We Do More by committing to help you fight fraud and identity theft. Identity theft is the most popular and profitable form of consumer fraud. It happens when someone uses your personal information such as your name, Social Security number, credit card number or other private information, without your permission to commit fraud or other crimes. It is vital that you recognize the various types of fraud and learn how to protect yourself against them. Click the links on the right to learn how to minimize the chances that you fall victim to identity theft and fraud. Maintaining current anti-spyware and anti-virus software along with installing updates offered by your software providers are just a few measures to take to protect yourself. Please read the tips below to learn more about protecting yourself.
Monitor your accounts You can easily monitor your accounts by keeping track of transactions by logging into IBC Online Banking. It’s FREE and available to you 24 hours a day, 7 days a week.
Protect your personal information:
- Do not carry your Social Security card with you
- Do not have your Social Security number and driver’s license number printed on your checks
- Keep your new and cancelled checks in a safe place
- Do not leave your purse, wallet, checkbook, or any other forms of identification in your car
- Shred or tear up any documents containing banking or credit information, especially pre-approved credit card offers
- You can also choose to opt out of pre-approved credit card offers by calling 1-888-567-8688
- Keep your PINs and passwords a secret. Do not write them down or share them with anyone. To learn more, click on the Lost/Stolen Cards tab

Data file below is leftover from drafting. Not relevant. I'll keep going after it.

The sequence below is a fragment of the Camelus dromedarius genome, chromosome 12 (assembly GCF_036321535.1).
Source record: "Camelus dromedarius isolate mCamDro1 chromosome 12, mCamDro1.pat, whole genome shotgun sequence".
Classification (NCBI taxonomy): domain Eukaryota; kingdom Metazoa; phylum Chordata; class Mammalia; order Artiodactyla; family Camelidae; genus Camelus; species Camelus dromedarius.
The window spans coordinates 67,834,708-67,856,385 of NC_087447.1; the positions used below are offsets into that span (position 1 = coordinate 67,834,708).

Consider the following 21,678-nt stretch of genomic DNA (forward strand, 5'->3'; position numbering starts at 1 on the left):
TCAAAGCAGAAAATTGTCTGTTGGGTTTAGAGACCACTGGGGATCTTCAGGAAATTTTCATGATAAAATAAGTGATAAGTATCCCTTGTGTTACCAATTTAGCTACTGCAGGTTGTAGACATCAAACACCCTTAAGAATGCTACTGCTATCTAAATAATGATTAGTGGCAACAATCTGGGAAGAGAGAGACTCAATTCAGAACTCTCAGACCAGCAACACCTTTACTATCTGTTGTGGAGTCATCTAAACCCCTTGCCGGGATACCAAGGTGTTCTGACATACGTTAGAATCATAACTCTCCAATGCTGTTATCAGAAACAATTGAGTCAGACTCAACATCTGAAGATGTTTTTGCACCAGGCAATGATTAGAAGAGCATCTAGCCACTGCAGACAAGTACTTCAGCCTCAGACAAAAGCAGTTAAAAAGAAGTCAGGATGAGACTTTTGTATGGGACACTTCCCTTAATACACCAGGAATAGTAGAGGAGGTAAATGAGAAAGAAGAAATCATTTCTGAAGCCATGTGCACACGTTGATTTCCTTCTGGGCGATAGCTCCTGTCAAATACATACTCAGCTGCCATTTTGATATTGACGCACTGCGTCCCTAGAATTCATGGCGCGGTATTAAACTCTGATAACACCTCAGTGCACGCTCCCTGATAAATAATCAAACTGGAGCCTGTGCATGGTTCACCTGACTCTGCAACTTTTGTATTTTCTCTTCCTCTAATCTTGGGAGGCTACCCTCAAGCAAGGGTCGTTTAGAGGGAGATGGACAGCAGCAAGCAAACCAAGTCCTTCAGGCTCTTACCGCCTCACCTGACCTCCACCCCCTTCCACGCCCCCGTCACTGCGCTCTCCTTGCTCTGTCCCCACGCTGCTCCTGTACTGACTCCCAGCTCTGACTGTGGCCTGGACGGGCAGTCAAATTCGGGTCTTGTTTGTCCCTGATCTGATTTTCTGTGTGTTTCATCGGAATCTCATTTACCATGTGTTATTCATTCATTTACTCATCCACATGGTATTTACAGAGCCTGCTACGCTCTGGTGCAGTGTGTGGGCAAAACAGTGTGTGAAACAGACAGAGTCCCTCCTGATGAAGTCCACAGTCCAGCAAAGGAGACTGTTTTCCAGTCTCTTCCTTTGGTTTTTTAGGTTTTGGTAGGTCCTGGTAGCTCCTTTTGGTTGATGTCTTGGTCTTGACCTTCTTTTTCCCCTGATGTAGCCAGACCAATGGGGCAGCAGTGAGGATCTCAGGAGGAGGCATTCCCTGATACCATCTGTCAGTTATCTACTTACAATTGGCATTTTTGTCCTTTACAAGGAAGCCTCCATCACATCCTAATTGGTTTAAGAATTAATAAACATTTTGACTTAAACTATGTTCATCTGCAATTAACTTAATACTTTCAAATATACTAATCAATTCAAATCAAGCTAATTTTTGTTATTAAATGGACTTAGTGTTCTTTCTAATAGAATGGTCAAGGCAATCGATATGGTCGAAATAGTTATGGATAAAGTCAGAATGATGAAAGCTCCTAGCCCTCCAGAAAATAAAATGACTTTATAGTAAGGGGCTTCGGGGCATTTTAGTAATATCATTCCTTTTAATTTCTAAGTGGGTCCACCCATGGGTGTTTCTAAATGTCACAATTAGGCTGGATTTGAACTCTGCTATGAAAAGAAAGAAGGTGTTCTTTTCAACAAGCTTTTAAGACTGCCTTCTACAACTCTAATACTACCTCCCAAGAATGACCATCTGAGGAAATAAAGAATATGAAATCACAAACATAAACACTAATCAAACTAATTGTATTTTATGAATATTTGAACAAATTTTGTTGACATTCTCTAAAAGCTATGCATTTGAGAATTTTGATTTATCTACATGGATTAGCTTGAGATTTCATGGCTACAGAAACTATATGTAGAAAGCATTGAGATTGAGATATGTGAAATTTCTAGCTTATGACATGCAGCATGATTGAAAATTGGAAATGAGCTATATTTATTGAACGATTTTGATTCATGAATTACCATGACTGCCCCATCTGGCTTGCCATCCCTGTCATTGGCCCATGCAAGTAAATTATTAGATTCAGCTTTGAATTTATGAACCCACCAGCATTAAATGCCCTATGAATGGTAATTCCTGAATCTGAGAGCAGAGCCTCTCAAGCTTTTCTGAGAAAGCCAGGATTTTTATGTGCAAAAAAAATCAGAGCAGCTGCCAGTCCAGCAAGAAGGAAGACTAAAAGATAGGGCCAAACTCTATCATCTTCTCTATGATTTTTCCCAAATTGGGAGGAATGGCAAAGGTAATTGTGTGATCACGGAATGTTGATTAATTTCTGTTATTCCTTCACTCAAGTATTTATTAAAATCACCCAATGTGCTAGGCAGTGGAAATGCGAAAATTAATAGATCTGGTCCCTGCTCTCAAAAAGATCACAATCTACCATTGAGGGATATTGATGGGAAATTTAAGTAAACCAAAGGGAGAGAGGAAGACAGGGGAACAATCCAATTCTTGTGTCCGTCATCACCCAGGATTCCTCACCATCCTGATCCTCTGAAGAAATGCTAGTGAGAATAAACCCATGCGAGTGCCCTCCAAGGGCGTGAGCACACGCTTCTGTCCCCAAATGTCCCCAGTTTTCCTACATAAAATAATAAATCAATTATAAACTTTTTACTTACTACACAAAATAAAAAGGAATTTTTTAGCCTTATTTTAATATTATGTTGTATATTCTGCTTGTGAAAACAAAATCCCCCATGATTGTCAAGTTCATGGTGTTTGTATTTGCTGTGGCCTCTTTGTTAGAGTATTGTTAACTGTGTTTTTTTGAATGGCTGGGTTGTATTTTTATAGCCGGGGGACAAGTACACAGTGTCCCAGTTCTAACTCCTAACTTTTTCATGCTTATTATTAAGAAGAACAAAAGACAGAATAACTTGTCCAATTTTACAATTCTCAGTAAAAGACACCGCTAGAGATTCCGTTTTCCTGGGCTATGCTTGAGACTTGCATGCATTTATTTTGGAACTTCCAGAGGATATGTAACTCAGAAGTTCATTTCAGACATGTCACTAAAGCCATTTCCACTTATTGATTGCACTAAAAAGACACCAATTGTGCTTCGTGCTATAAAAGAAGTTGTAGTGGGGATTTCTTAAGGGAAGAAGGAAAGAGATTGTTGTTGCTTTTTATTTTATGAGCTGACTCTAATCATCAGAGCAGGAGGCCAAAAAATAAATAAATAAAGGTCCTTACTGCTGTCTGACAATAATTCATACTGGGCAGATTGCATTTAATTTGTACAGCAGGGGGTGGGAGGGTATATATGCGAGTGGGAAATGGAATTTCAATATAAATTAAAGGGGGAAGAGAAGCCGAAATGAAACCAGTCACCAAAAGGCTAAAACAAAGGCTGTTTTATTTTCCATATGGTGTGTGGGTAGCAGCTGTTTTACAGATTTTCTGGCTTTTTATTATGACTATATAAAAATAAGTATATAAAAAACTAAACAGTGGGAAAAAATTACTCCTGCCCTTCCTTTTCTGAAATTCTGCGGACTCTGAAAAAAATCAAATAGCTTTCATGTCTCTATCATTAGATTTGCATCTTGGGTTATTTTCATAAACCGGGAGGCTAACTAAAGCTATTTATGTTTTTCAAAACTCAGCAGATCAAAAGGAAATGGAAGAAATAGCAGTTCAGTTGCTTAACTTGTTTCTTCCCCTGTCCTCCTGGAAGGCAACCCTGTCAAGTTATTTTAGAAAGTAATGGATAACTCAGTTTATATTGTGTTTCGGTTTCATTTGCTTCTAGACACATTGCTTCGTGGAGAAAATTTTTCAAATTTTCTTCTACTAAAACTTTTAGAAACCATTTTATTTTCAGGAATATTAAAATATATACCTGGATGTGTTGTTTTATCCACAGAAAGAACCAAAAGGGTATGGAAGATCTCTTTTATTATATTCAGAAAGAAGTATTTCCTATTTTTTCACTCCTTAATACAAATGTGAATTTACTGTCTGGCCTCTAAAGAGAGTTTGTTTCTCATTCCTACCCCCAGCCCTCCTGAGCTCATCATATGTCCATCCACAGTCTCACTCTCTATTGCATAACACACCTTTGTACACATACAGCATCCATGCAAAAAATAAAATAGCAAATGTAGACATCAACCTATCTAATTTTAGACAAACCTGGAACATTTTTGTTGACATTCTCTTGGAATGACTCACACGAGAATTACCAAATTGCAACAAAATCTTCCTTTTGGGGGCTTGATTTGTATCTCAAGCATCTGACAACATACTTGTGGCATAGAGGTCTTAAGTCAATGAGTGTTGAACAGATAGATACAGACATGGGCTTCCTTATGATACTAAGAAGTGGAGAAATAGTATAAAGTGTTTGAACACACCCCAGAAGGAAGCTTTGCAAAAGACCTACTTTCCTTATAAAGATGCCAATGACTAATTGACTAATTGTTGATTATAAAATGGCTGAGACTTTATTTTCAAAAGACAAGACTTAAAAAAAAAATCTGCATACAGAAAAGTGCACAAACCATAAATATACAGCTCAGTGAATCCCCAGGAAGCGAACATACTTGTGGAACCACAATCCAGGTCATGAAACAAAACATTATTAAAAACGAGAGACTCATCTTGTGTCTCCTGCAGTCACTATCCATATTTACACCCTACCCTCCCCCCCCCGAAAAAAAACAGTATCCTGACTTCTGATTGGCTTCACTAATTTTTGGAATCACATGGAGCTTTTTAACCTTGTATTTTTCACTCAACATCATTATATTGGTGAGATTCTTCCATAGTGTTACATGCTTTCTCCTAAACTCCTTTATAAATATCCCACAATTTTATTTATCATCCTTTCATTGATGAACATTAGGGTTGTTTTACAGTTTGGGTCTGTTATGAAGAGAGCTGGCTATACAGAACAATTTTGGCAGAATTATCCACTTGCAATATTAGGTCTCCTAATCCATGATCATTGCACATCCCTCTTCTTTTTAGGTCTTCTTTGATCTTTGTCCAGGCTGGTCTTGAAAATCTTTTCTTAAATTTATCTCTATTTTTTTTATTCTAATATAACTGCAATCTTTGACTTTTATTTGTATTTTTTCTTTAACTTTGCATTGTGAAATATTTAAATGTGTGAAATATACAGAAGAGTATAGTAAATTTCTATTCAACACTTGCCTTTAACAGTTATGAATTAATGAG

Check your credit
The Fair and Accurate Credit Transactions Act (FACT ACT) requires each of the nationwide consumer reporting companies to provide you with a free copy of your credit report, at your request, once every 12 months, from Annual Credit Report.
If you have already received your free credit report in the last 12 months, you can order a copy from the credit bureaus for a fee.
Your credit report contains information on where you work and live, accounts opened in your name, how you pay bills, and whether you have been sued, arrested, or filed for bankruptcy. You can contact any one of the three major credit bureaus to place a fraud alert on your credit report, as well as a victim’s statement asking that creditors call you before opening new accounts or charging existing ones. As required by law, that credit bureau will report the information to the other two bureaus for you. Contact creditors for any accounts that have been corrupted. Always follow up with a letter and keep copies of everything. Close affected accounts and assign passwords to new ones.
Other Helpful Links: